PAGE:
A Brief Company History
"The Infomediary. In February 1999, four of us sat around in the backyard of a house on the Stanford campus (we were either current or former Stanford students) and created a new concept – the online infomediary. We realized that individual users of the Internet, by their actions and the information they were providing (both willingly and not), were creating tremendous value. Yet none of this value was accruing back to the individual users.
We also realized that individuals held much more information about themselves which they might be willing to share if they would share in the profits from this information, and if other conditions - such as privacy and security - were satisfied. We knew that companies were willing to "pay" for increased information about users. But no system existed to bridge the gap between these two parties.
AllAdvantage.com. So, we launched AllAdvantage.com in the spring of 1999 in an attempt to bridge this gap. By downloading and using the AllAdvantage.com Viewbar, members were effectively "renting" some of their computer screen and their clickstream data for hourly cash payments.
This "get paid to the surf the web" concept proved wildly successful with consumers. Tens of millions of people are happy to share some non-personal information and share in the profits that are being made on the Web, even though this was being questioned in the business press. The concept also proved to be highly successful in generating revenues, as most people agree that AllAdvantage.com generated more revenue in its first 12 months of operations than any online consumer/advertising company in history.
Ultimately – and unfortunately rather quickly – AllAdvantage.com failed as a company because we relied too heavily on venture capital financing and our growth in members far outstripped our growth in revenues early on. Put simply, we signed up members in Internet time and sold ads (our primary form of revenue) in old-fashioned media time. The AllAdvantage.com model started paying members as soon as they downloaded and started using the Viewbar, but it took time to monetize these incremental hours.
As the online ad market and the Internet financing markets crashed in 2000-01, the revenues from the business could not keep up with the rapid growth in members (and their associated fixed hourly costs). We unfortunately had to close the business, even though new members were continuing to join the network.
While we had no choice but to shut down the business, AllAdvantage.com did deliver everything it promised to members: We mailed out over 0 million in checks to members, and advertisers delivered the most targeted, information-rich advertising opportunity on the Web.
The company maybe failed, but the ideas behind it never did…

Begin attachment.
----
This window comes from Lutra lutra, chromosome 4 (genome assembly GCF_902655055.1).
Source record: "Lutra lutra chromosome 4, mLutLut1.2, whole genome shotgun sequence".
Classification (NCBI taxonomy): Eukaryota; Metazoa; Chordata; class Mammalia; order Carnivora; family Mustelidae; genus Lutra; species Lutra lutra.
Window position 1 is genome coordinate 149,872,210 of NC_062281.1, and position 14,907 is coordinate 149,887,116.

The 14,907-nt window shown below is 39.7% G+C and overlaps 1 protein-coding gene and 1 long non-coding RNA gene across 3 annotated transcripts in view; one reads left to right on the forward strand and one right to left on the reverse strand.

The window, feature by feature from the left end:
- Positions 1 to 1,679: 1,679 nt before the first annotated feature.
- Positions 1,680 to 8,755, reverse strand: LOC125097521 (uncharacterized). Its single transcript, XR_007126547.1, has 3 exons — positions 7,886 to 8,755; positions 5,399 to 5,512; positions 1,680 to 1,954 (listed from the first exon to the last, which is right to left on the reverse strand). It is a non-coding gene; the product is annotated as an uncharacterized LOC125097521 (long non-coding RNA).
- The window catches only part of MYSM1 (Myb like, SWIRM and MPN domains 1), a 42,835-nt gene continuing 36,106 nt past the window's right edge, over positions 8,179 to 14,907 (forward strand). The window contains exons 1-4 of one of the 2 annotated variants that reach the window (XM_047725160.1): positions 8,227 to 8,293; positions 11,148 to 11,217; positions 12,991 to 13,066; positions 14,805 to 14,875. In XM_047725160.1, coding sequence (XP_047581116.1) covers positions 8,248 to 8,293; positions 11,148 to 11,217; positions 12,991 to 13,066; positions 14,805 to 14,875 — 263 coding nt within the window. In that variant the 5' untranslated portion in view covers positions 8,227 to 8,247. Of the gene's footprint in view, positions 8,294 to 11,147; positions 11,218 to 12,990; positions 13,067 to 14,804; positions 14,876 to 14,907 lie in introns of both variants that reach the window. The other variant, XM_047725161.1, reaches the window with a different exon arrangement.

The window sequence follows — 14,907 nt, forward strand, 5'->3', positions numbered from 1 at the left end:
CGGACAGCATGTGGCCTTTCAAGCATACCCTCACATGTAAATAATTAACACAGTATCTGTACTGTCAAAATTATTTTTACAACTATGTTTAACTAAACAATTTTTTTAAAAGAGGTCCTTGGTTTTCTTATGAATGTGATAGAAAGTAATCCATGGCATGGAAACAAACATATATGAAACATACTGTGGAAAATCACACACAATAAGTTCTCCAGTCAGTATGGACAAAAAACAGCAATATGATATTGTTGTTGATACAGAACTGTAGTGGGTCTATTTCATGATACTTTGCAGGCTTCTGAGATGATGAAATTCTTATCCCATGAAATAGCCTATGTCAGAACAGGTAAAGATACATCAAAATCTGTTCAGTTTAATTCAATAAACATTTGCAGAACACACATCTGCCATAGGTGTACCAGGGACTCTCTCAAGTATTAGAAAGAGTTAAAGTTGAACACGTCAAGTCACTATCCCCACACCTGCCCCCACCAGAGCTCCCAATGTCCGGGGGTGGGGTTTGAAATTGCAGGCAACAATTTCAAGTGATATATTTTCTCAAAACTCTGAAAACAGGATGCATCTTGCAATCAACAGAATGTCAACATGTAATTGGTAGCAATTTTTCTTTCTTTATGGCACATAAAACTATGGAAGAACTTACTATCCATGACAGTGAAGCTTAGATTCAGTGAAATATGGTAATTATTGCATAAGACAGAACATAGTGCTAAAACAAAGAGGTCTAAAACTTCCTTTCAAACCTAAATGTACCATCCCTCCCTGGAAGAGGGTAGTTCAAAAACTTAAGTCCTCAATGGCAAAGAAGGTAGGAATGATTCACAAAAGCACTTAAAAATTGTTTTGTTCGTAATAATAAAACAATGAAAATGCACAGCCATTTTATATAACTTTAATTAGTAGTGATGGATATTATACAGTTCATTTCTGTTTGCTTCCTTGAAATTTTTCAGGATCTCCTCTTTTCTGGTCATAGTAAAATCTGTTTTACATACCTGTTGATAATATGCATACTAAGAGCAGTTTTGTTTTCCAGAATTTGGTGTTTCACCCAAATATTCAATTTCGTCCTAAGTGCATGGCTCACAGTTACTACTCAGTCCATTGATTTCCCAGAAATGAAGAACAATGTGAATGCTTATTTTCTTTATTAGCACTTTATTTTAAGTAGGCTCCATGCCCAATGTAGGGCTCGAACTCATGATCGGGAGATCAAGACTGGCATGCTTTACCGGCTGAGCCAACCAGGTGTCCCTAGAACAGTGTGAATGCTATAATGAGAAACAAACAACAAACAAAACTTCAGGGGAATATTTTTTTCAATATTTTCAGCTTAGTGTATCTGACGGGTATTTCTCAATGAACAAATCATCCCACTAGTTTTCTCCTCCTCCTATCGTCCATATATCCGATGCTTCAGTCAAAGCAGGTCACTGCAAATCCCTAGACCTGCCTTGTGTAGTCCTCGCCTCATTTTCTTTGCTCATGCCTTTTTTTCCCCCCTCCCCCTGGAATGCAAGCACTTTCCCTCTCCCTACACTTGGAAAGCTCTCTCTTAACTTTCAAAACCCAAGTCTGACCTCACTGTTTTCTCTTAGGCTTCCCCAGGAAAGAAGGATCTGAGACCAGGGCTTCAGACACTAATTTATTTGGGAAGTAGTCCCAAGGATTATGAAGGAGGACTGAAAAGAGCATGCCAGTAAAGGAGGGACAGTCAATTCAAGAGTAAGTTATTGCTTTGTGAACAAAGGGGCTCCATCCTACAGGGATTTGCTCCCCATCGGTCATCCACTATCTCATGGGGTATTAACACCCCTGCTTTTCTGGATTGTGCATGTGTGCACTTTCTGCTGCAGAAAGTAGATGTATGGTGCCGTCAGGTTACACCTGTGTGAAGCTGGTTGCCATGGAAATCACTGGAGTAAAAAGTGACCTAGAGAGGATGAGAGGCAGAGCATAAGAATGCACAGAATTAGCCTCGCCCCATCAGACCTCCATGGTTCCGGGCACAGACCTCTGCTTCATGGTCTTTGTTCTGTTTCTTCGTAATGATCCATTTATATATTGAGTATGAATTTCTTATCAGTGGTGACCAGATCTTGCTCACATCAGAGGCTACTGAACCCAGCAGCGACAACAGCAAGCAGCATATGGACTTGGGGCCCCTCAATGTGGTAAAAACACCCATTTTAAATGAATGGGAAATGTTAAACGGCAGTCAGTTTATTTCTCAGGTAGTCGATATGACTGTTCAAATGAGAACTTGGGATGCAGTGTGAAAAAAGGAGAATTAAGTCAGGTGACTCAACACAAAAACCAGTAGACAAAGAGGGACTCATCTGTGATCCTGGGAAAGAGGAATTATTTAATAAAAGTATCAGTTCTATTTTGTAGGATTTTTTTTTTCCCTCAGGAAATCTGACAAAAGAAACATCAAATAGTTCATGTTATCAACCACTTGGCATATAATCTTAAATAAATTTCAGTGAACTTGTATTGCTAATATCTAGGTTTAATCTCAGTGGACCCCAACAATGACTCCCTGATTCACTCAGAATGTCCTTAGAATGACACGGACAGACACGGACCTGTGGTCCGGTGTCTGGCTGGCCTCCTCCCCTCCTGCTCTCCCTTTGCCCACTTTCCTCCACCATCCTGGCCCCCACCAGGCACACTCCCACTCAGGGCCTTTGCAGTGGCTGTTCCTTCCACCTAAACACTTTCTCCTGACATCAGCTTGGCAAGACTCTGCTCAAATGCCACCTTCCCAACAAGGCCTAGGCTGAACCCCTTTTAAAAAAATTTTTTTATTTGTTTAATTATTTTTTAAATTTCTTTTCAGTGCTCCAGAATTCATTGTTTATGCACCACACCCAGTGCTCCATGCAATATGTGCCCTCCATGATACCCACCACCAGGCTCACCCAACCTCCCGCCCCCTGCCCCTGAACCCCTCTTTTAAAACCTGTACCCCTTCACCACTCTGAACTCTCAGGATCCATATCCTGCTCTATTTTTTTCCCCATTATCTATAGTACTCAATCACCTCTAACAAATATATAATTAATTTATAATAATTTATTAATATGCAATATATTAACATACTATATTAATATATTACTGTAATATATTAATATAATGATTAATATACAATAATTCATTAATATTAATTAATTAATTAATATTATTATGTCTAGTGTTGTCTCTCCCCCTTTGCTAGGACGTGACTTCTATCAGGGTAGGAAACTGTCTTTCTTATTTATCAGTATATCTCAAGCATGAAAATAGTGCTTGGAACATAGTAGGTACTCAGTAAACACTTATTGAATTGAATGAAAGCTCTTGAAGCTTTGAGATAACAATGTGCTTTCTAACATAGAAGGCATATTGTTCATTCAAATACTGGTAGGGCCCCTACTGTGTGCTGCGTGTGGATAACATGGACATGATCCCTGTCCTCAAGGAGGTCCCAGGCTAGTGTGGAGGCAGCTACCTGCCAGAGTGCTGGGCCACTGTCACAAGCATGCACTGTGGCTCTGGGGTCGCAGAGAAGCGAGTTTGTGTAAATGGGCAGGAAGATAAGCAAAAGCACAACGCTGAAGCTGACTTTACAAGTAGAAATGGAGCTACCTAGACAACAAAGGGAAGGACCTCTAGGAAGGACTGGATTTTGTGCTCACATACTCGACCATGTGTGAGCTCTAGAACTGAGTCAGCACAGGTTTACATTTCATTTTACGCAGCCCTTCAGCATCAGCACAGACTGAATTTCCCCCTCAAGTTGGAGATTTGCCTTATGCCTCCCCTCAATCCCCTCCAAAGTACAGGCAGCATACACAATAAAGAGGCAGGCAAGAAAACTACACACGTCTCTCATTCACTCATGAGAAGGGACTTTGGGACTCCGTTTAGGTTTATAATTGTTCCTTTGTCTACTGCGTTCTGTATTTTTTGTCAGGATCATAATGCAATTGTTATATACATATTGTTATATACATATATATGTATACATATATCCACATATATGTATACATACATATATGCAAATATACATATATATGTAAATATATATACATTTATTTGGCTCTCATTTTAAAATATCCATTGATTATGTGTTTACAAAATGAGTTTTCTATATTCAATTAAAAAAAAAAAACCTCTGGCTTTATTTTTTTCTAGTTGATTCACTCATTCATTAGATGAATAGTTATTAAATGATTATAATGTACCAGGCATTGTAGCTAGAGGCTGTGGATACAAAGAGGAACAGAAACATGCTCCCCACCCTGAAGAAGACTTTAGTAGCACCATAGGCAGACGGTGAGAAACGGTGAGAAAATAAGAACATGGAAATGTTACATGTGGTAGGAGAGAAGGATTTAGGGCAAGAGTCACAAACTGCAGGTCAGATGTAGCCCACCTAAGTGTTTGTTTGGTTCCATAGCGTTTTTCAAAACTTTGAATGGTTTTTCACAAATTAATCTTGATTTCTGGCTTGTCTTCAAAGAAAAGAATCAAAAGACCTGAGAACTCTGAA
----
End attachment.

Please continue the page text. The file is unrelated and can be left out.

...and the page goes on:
Where are we today? Online advertising, after stalling in 2001-02, is bigger than ever (Google, of course, has changed everything). Targeted search and contextual text ads – almost non-existent in 1999 – are now everywhere. Companies – Google and Yahoo, for example – are trying to convince users to download "toolbars" (sound familiar?) to gather more information from their members. All this information – and the companies that gather it – is worth more than ever. Yet the individual users still do not have an effective way to get their share back.
YouTube was acquired for .65 billion by Google in October 2006. The story of how three guys made hundreds of millions of dollars in one year is a great tale of entrepreneurial success. But what happened to the first users who posted their videos on the site and told their friends to do the same? We don't hear about them, because they did not get anything (other than free video hosting). Wasn't it really these users that helped turn YouTube into a multi-billion dollar company? Sure the site is great and the founders deserve all the credit they get, but it is the users who ultimately made it valuable. There are plenty of video sites, and if it wasn't YouTube, another site could have filled the space, become a household name and been acquired for an amazing price.
We are not trying to pick on YouTube (which we happen to love using). How about the early users of Skype? What about those who first downloaded the software, made calls to their friends in different countries and told their parents to use it as well? They did not see a penny of the .6 billion that eBay paid for the company in September 2005. And MySpace? How about the millions of members there? How did they do when News Corp. bought the company for almost 0 million? After all, it was the members that Rupert Murdoch was after when he purchased the site.
The point we are trying to make here is that there are plenty of social networking sites out there, but it is the members that make these sites and services valuable. Yet, they get no monetary value from it.
We started AGLOCO at a coffee shop near the Stanford campus. We sat down with a group of Stanford graduate students to design the next generation of the Internet enterprise using the infomediary as one of the foundation blocks.
We decided we wanted to build the economic network that enables individuals on the Web to share in the profits that their data and their actions help create. AGLOCO is more than a Web site and it is more than a Viewbar company. It is a network that links people, their information and their friends together to form something bigger.
Like all networks that have come before (from the Internet itself to MySpace), this one gets stronger as it gets bigger. AGLOCO with 1,000 or 10,000 members is not much more than the sum of its parts. But AGLOCO with 1 million or 10 million members starts to become important. It's important because it changes the consumer-company relationship online and changes the way everyone thinks about their online experience."